During visits, we take time to explain your child’s condition. We help you fully understand your treatment options and make the choices that are right for your family.
Our child life specialists and social workers help your child and your family through the challenges of cancer. We connect you to community resources and support groups.
At Seattle Children’s, we work with many children and families from around the Northwest and beyond. Whether you live nearby or far away, we can help with financial counseling, schooling, housing, transportation, interpreter services and spiritual care. Read about our services for patients and families.
Symptoms of Non-Hodgkin Lymphoma
These symptoms may be caused by non-Hodgkin lymphoma or by another condition. Check with a doctor if your child has any of these:
- Shortness of breath, breathing trouble, wheezing or high-pitched breathing. These may happen if your child’s thymus or lymph nodes in the chest are larger than normal.
- Swelling in the head, neck, upper arms or chest. This may be caused by lymphoma pressing on the main vein that drains blood from these areas.
- Trouble swallowing.
- Swollen lymph nodes in the neck, underarm, chest, belly, pelvis or groin.
- Unexplained fever, weight loss or night sweats.
- Symptoms can happen quickly or may appear slowly over several months.
H2. Diagnosing Non-Hodgkin Lymphoma
To find out whether your child has non-Hodgkin lymphoma, your child’s doctor will:
- Do an exam to look for signs of the disease.
- Ask about your child’s health.
- Take a sample of tissue by surgery (biopsy) or use a needle to sample tissue or fluid around the lungs or organs in the belly.
Your doctor will want to take pictures of the inside of your child’s body (imaging studies). These help show enlarged lymph nodes, tumors or areas where cancer is active. Imaging studies may include:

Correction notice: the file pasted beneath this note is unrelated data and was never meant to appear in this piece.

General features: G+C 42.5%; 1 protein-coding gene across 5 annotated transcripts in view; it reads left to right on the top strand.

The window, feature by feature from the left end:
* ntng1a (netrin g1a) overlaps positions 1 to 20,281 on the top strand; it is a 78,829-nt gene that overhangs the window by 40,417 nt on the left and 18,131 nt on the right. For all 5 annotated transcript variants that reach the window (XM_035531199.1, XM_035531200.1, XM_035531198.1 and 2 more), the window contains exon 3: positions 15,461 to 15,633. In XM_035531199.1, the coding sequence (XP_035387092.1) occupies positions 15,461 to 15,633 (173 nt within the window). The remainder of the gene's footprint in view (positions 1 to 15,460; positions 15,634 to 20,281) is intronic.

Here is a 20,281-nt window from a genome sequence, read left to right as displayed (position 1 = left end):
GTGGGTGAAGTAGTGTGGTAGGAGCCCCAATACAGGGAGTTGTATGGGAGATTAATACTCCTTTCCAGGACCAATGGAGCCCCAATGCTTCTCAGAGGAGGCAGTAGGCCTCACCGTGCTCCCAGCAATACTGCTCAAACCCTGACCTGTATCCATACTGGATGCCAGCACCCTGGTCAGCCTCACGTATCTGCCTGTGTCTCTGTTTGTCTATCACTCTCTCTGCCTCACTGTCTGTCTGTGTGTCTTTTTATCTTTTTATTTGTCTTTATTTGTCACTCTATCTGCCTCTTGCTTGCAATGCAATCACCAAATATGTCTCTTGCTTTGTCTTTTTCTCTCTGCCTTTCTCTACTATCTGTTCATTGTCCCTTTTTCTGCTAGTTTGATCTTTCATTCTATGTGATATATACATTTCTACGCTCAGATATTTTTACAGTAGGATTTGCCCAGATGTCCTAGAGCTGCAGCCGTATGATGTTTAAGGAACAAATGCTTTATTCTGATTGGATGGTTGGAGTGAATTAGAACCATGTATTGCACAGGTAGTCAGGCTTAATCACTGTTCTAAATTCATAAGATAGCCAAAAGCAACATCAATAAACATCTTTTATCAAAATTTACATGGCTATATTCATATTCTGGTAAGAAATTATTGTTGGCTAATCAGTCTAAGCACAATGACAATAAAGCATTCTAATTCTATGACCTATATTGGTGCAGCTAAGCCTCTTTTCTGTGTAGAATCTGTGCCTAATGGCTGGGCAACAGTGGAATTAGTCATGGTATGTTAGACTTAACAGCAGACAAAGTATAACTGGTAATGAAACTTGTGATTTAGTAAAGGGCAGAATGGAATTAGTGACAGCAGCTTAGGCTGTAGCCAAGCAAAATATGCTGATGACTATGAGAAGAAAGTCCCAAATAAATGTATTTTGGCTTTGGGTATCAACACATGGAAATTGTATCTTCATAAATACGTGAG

- X-ray of the chest
- CT (computed tomography) scan
- Gallium scan
- Positron emission tomography (PET) scan
Your child’s doctor may do further tests to tell if the cancer has spread around the lymph system or to other parts of the body.
The tests may include:
- Complete blood count (CBC) – Tells how many cells of each type are moving through the bloodstream.
- Blood chemistry – Finds chemicals in the blood that may be signs of cancer.
- Lumbar puncture – Removes fluid from the spinal column and checks for cancer cells. Also called a spinal tap.
- Bone marrow test – Helps tell if the disease has spread to the bone marrow (where the body makes blood cells).
Types and Stages of Non-Hodgkin Lymphoma
Knowing the type and stage of your child’s non-Hodgkin lymphoma helps doctors decide which treatments are most likely to work.
These types of non-Hodgkin lymphoma are more likely to affect children and teens:
- Burkitt lymphoma
- Lymphoblastic lymphoma
- Anaplastic large cell lymphoma
- Diffuse large B-cell lymphoma
Doctors divide non-Hodgkin lymphoma into types and subtypes based on:
- The specific type of cell affected
- How mature the cells are
- How the cells look under a microscope
- The way the cells grow
It is important to find out how far cancer has spread and what body parts it affects. This process is called staging.